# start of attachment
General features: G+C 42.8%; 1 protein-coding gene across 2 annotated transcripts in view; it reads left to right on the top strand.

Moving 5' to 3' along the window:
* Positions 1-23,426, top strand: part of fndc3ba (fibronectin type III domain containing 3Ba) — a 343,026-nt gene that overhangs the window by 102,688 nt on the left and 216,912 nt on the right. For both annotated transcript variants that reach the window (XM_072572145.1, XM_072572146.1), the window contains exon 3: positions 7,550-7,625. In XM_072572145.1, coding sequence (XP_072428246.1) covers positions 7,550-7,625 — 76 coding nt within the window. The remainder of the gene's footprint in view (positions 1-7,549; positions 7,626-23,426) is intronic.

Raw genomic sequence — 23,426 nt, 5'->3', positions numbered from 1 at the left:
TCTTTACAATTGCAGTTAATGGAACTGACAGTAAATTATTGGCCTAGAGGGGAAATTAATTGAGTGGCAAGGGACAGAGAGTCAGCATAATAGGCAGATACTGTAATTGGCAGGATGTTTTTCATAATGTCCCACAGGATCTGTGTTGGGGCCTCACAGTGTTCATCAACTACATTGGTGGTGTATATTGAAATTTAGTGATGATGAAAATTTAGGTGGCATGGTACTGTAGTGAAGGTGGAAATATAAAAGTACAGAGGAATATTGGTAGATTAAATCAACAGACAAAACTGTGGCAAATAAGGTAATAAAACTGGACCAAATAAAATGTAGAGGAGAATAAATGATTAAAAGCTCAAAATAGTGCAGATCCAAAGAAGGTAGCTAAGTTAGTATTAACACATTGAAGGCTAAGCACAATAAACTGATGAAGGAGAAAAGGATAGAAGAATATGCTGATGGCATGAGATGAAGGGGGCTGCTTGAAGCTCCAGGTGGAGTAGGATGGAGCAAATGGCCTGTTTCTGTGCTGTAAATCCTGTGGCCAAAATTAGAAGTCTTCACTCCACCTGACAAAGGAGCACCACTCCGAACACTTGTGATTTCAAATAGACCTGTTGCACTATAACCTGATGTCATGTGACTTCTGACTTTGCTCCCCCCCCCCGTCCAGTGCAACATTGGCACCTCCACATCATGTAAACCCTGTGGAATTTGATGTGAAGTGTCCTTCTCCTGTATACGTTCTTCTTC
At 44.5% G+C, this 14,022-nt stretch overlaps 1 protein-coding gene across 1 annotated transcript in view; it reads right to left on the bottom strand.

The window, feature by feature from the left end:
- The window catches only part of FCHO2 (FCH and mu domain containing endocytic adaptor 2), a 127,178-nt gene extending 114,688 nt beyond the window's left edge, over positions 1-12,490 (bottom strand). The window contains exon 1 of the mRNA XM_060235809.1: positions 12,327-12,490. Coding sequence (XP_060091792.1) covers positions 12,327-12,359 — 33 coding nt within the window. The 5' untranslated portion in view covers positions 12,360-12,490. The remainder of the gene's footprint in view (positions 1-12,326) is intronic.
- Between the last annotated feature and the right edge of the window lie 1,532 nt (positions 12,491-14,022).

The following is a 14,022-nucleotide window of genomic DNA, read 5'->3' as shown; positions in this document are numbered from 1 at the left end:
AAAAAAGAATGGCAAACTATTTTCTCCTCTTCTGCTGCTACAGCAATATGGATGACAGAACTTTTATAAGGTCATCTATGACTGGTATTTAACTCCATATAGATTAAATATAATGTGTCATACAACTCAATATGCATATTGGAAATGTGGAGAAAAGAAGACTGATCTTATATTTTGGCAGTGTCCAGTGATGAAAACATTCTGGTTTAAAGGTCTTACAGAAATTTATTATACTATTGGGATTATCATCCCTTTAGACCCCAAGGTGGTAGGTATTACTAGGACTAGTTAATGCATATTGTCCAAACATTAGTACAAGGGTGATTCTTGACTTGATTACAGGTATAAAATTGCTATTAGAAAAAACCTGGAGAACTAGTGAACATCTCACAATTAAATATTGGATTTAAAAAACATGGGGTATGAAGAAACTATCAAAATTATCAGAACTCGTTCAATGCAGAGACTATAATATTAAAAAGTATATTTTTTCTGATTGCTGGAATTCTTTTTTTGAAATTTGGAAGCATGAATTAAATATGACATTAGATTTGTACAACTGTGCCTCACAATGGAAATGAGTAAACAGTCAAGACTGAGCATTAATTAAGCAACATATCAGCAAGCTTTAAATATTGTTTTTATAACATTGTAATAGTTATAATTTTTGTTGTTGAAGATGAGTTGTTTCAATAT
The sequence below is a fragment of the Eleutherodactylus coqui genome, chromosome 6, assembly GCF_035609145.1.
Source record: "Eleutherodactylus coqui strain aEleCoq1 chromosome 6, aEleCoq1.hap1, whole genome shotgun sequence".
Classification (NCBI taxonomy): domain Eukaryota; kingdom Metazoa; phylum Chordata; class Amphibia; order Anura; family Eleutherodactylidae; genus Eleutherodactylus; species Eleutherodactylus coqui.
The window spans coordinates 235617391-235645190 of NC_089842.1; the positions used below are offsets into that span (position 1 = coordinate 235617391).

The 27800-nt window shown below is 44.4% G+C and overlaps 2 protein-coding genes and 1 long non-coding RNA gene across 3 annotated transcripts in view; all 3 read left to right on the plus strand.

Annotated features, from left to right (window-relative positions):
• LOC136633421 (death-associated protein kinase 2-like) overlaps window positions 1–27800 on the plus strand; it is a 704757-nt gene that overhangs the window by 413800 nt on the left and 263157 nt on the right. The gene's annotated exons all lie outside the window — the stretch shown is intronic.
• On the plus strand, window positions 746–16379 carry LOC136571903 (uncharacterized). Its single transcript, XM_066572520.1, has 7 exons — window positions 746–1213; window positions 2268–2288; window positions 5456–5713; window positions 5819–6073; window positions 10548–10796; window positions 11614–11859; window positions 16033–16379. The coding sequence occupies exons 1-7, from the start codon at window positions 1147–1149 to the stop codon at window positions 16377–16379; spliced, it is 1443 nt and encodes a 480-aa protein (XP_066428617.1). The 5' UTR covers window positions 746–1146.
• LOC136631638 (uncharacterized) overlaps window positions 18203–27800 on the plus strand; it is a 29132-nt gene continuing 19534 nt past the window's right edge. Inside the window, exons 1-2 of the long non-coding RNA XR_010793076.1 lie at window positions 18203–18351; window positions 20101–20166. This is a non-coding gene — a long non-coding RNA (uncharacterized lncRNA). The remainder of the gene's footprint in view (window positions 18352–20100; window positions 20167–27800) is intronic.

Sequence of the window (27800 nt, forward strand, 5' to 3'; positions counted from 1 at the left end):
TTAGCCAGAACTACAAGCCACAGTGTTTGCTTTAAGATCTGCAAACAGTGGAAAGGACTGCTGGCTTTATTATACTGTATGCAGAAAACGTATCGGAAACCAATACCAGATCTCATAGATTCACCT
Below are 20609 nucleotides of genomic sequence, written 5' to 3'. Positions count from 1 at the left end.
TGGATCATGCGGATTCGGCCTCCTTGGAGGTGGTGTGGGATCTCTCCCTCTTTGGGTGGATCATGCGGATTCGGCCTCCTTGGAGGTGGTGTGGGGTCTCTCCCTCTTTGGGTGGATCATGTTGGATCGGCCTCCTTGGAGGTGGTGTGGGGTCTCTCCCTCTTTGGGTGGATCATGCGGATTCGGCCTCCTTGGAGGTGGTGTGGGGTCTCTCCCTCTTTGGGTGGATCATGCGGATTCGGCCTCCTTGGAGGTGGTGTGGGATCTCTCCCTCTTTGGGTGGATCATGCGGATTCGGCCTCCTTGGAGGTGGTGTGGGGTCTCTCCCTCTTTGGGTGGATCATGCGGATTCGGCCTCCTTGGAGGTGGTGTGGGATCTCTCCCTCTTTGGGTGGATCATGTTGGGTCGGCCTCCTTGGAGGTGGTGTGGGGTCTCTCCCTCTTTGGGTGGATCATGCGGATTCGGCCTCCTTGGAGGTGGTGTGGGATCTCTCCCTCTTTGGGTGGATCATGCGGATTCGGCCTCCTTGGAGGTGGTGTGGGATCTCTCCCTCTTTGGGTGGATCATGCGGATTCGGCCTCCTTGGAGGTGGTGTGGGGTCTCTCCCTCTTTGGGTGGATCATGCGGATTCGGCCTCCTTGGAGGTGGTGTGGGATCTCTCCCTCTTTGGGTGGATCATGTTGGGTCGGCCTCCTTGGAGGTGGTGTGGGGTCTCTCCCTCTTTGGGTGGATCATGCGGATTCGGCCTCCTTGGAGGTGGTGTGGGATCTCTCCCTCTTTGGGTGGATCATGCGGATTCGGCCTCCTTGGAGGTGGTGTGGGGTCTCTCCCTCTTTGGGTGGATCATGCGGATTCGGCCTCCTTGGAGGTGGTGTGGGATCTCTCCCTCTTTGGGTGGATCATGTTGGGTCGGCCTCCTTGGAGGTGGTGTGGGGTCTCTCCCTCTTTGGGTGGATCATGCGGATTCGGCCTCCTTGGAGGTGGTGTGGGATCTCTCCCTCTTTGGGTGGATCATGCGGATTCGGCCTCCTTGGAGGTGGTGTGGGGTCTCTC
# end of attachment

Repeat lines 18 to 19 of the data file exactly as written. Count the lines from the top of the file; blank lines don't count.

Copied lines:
• LOC136633421 (death-associated protein kinase 2-like) overlaps window positions 1–27800 on the plus strand; it is a 704757-nt gene that overhangs the window by 413800 nt on the left and 263157 nt on the right. The gene's annotated exons all lie outside the window — the stretch shown is intronic.
• On the plus strand, window positions 746–16379 carry LOC136571903 (uncharacterized). Its single transcript, XM_066572520.1, has 7 exons — window positions 746–1213; window positions 2268–2288; window positions 5456–5713; window positions 5819–6073; window positions 10548–10796; window positions 11614–11859; window positions 16033–16379. The coding sequence occupies exons 1-7, from the start codon at window positions 1147–1149 to the stop codon at window positions 16377–16379; spliced, it is 1443 nt and encodes a 480-aa protein (XP_066428617.1). The 5' UTR covers window positions 746–1146.